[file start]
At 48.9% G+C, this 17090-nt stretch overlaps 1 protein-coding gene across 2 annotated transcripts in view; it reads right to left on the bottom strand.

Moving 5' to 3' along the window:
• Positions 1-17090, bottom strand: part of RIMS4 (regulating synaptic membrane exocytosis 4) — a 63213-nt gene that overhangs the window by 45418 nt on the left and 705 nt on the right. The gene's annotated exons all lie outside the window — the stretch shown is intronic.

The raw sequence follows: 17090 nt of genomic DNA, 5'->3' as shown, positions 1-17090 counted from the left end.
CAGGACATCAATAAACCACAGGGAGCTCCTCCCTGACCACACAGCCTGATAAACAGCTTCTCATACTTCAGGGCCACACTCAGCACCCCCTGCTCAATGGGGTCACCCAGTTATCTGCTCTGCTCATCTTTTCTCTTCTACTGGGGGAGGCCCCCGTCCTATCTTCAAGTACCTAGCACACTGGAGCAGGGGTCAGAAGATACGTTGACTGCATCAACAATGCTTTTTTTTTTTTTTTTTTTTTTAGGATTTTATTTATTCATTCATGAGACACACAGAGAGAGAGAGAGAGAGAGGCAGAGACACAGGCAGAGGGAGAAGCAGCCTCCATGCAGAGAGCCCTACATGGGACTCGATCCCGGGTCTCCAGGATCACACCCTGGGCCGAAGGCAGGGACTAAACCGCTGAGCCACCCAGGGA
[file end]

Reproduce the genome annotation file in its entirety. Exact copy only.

At 48.9% G+C, this 17090-nt stretch overlaps 1 protein-coding gene across 2 annotated transcripts in view; it reads right to left on the bottom strand.

Moving 5' to 3' along the window:
• Positions 1-17090, bottom strand: part of RIMS4 (regulating synaptic membrane exocytosis 4) — a 63213-nt gene that overhangs the window by 45418 nt on the left and 705 nt on the right. The gene's annotated exons all lie outside the window — the stretch shown is intronic.

The raw sequence follows: 17090 nt of genomic DNA, 5'->3' as shown, positions 1-17090 counted from the left end.
CAGGACATCAATAAACCACAGGGAGCTCCTCCCTGACCACACAGCCTGATAAACAGCTTCTCATACTTCAGGGCCACACTCAGCACCCCCTGCTCAATGGGGTCACCCAGTTATCTGCTCTGCTCATCTTTTCTCTTCTACTGGGGGAGGCCCCCGTCCTATCTTCAAGTACCTAGCACACTGGAGCAGGGGTCAGAAGATACGTTGACTGCATCAACAATGCTTTTTTTTTTTTTTTTTTTTTTAGGATTTTATTTATTCATTCATGAGACACACAGAGAGAGAGAGAGAGAGAGGCAGAGACACAGGCAGAGGGAGAAGCAGCCTCCATGCAGAGAGCCCTACATGGGACTCGATCCCGGGTCTCCAGGATCACACCCTGGGCCGAAGGCAGGGACTAAACCGCTGAGCCACCCAGGGA